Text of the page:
25 January 2022

family at beach shutterstock_286469927_web.jpgAs a split return to school remains on the cards for South Australian families, early childhood experts are encouraging parents to focus on their child’s wellbeing, especially in the face of another potentially difficult year.

UniSA’s Professor Marjory Ebbeck says while COVID-19 remains prominent in media and everyday discussions, helping children think positively about their new school year will be important for their mental health and wellbeing.

“With debate surrounding sufficient availability of Pfizer vaccinations for primary school children (aged 5-11 years), and ‘bi-model’ learning (face-to-face learning for reception and years 1, 2, 7, 8 and 12; and  home schooling for all others), it’s not surprising that parents and children alike are confused and concerned about the current scenario,” Prof Ebbeck says.

“For the past few years, children have heard, seen and experienced school closures and State lockdowns, as well as food, grocery and now vaccine shortages – they’ve seen it on TV, heard their parents talk about it, and had to adopt their new safe health practices, including mask-wearing and social distancing.

“As a result, studies show that more than a third of Australian parents say that their children (from babies to 18-year-olds) have been negatively affected by the pandemic, showing increased anxiety, problems with sleep and a sense of disconnection with their friends.

“With a new term just around the corner, focussing on the positives of returning to school and building your child’s sense of confidence and wellbeing will be extremely important.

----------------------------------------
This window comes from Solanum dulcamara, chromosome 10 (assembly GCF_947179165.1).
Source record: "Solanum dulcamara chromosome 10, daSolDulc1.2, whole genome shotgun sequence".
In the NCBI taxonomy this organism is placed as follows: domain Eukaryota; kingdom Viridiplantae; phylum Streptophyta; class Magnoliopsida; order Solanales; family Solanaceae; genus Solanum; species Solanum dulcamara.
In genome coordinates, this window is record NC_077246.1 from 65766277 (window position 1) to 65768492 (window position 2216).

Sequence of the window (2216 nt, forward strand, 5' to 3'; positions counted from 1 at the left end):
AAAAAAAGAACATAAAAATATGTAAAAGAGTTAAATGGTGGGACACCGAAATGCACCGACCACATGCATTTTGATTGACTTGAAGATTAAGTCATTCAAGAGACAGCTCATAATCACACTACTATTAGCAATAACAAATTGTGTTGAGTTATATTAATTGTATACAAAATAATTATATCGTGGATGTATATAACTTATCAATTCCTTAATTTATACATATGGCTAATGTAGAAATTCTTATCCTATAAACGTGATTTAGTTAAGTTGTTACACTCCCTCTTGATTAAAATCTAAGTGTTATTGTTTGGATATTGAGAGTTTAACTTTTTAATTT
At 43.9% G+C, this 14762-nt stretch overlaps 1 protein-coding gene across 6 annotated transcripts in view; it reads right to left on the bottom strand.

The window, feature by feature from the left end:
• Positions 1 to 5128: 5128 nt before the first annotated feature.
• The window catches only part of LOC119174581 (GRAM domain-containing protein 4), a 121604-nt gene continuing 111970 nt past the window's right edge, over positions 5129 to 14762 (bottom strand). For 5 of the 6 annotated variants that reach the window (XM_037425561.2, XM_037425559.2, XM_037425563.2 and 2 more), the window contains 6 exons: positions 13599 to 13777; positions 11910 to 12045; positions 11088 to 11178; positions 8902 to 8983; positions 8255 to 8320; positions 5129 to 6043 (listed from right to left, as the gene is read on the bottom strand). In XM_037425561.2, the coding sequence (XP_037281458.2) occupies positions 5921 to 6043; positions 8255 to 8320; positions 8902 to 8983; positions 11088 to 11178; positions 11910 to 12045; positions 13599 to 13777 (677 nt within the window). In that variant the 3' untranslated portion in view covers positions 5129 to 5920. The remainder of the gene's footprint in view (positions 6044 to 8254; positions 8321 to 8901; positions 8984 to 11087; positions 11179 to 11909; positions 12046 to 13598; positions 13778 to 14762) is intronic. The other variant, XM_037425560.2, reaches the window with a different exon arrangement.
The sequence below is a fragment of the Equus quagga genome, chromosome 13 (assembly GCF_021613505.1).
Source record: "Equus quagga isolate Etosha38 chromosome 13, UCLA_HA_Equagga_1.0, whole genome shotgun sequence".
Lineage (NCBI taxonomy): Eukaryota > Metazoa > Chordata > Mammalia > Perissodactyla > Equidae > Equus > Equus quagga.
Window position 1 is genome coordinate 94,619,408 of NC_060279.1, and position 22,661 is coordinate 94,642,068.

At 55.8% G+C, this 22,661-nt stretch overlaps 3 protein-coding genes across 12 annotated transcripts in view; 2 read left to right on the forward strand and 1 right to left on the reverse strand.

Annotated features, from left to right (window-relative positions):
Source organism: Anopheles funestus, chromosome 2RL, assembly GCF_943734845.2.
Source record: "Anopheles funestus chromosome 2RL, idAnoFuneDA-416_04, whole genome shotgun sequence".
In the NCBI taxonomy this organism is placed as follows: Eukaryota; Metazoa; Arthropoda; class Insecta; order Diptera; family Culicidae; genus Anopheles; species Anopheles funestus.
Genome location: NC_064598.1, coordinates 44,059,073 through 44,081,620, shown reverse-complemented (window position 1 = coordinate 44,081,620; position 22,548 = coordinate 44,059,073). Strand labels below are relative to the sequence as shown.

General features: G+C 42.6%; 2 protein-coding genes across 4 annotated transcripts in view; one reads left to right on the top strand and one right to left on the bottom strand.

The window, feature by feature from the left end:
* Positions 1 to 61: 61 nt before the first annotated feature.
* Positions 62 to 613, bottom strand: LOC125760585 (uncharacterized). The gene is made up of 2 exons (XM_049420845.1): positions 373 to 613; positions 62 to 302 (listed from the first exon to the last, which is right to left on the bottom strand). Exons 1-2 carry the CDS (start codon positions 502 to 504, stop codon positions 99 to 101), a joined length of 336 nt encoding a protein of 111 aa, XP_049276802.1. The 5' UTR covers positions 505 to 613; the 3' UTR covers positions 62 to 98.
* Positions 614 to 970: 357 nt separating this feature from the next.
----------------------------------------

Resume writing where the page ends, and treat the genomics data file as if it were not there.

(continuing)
“Reassure children that school is a safe place, that they’ll be able to play with their friends, see familiar spaces, and have great books to read. Remind them that their teachers are looking forward to seeing them, and that they’ll get to do lots of fun and exciting activities with their classmates.

“At the same time, parents can also support children’s wellbeing through practical things such as ensuring their child gets enough sleep as well as enough outdoor play, cutting back on technology, and settling back into a regular routine.

“By focussing on these positives, parents can help build their children’s confidence, ability to cope with stress, and their overall wellbeing.”

In Australia, an estimated 314,000 children aged 4–11 (almost 14 per cent) experience a mental disorder. According to the World Health Organization, there is strong evidence that mental disorders in childhood and adolescence predict mental illness in adulthood.

Prof Ebbeck says that reciprocal, positive relationships with teachers are also central to their children’s wellbeing.

“Parents have a tough job. Not only do they need to cope with the pandemic in relation to their job, home-schooling and managing their own mental health, but they want to make sure their children are keeping up with their education, in whatever format it takes,” Prof Ebbeck says.

“It’s important to recognise that starting school is stressful for parents, but at the same time, can also be challenging for teachers.

“Have confidence that your child’s teacher will address their learning needs and give them enough space and trust to do so. Building positive, reciprocal relationships with those who are part of your child’s life will facilitate a seamless transition to school and demonstrate positive partnerships that will fare well in their future.”


Contact for interview:  Prof Marjorie Ebbeck E Marjory.Ebbeck@unisa.edu.au
Media contact: Annabel Mansfield M: +61 417 717 504 E: Annabel.Mansfield@unisa.edu.au

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